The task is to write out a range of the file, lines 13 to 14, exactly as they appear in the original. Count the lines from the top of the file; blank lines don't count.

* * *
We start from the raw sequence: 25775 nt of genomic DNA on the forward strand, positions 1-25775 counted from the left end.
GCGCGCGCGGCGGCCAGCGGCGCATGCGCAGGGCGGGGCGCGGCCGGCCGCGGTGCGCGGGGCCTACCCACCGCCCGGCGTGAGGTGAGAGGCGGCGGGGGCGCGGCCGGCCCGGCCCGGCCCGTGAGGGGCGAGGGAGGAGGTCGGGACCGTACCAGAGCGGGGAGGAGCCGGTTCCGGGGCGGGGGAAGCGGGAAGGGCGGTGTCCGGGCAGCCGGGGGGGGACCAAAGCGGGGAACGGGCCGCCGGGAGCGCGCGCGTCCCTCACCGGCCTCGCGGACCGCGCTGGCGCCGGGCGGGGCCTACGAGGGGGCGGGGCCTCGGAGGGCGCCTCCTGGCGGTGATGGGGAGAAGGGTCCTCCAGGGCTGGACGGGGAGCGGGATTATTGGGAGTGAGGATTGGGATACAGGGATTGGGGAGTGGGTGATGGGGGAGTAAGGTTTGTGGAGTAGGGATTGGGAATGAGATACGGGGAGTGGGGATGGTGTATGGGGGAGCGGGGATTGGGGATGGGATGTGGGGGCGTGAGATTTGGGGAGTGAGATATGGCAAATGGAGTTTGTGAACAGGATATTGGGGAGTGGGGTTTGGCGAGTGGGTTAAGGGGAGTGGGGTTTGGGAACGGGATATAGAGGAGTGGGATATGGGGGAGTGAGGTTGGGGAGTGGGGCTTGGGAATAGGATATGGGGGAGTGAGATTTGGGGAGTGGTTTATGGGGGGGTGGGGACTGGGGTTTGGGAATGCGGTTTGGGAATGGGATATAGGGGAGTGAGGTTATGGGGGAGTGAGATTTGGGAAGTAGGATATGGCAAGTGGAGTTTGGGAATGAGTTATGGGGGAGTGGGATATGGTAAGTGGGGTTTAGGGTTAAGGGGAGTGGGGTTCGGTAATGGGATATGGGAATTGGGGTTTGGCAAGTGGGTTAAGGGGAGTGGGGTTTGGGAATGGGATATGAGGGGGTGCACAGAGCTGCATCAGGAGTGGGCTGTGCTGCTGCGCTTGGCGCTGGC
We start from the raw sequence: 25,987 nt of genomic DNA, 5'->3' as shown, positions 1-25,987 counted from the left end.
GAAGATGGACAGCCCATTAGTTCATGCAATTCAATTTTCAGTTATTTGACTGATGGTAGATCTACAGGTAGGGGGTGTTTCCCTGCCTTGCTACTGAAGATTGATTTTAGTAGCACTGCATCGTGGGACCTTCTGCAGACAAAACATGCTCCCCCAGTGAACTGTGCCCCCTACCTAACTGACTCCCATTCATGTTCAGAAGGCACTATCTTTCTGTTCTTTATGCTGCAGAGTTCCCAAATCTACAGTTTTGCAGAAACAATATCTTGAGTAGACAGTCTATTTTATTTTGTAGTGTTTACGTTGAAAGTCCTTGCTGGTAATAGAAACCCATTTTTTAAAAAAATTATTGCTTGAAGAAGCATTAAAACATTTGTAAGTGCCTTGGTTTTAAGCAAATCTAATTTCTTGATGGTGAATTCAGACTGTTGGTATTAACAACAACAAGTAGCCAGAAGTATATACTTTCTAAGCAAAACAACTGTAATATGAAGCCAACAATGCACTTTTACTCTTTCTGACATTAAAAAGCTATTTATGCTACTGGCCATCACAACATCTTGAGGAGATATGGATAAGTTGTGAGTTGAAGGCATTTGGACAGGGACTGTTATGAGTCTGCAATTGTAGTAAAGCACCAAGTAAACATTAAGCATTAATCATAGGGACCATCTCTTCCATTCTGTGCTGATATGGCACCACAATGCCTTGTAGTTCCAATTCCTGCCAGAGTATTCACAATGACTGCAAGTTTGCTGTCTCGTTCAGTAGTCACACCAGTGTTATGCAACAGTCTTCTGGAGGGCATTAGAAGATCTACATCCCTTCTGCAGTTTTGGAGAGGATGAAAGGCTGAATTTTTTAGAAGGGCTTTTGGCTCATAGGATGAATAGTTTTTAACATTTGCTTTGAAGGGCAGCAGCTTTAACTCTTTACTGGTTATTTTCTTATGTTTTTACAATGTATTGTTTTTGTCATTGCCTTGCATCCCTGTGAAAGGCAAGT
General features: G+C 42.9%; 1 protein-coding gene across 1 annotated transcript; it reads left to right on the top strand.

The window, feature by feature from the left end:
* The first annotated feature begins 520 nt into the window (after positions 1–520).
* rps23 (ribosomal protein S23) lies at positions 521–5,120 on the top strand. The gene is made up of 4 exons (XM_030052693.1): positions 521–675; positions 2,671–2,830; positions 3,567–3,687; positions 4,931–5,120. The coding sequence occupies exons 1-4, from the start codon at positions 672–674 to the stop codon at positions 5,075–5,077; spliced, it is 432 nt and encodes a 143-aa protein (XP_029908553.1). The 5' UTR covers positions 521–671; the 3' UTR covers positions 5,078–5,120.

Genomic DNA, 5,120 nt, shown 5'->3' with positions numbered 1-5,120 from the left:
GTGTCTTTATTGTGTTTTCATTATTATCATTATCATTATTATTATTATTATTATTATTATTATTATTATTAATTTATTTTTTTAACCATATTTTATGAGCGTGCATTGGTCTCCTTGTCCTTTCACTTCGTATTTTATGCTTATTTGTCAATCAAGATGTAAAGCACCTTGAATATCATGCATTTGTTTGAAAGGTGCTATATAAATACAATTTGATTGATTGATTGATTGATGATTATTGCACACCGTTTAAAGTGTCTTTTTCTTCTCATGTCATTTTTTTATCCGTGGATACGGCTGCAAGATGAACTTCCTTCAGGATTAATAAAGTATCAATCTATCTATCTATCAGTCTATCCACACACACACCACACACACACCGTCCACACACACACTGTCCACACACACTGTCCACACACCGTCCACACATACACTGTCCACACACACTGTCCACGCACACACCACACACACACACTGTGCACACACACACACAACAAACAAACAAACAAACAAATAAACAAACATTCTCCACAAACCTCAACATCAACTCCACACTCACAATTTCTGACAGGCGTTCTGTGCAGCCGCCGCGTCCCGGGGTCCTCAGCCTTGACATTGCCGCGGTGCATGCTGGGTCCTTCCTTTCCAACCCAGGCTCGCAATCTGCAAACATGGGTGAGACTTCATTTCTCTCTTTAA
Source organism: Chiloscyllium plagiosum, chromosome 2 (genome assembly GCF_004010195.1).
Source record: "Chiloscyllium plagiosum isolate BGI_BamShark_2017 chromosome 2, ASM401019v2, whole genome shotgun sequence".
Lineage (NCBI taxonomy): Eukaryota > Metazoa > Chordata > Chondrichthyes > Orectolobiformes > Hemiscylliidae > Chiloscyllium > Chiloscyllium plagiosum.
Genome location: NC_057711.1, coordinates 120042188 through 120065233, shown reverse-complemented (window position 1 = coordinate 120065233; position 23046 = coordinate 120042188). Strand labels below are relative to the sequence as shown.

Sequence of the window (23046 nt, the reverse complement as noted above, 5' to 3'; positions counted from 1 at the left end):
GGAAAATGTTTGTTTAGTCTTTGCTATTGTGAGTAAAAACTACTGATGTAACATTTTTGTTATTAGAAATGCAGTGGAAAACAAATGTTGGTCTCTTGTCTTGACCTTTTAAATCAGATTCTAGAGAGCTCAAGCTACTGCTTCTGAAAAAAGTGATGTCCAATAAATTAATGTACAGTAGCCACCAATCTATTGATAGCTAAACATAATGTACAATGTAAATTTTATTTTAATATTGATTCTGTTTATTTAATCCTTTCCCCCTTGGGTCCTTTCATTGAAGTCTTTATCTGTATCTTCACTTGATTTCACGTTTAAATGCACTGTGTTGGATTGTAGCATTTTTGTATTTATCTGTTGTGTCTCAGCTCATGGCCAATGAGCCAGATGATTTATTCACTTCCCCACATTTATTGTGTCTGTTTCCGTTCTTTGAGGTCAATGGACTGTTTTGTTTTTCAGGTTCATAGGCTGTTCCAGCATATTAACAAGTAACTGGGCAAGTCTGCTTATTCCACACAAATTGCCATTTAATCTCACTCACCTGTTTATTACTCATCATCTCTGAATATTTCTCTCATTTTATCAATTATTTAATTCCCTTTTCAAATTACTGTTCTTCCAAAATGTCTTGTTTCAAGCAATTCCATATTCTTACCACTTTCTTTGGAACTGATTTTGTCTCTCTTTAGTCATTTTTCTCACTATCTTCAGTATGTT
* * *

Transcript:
Lineage (NCBI taxonomy): Eukaryota > Metazoa > Chordata > Chondrichthyes > Orectolobiformes > Hemiscylliidae > Chiloscyllium > Chiloscyllium plagiosum.
Genome location: NC_057711.1, coordinates 120042188 through 120065233, shown reverse-complemented (window position 1 = coordinate 120065233; position 23046 = coordinate 120042188). Strand labels below are relative to the sequence as shown.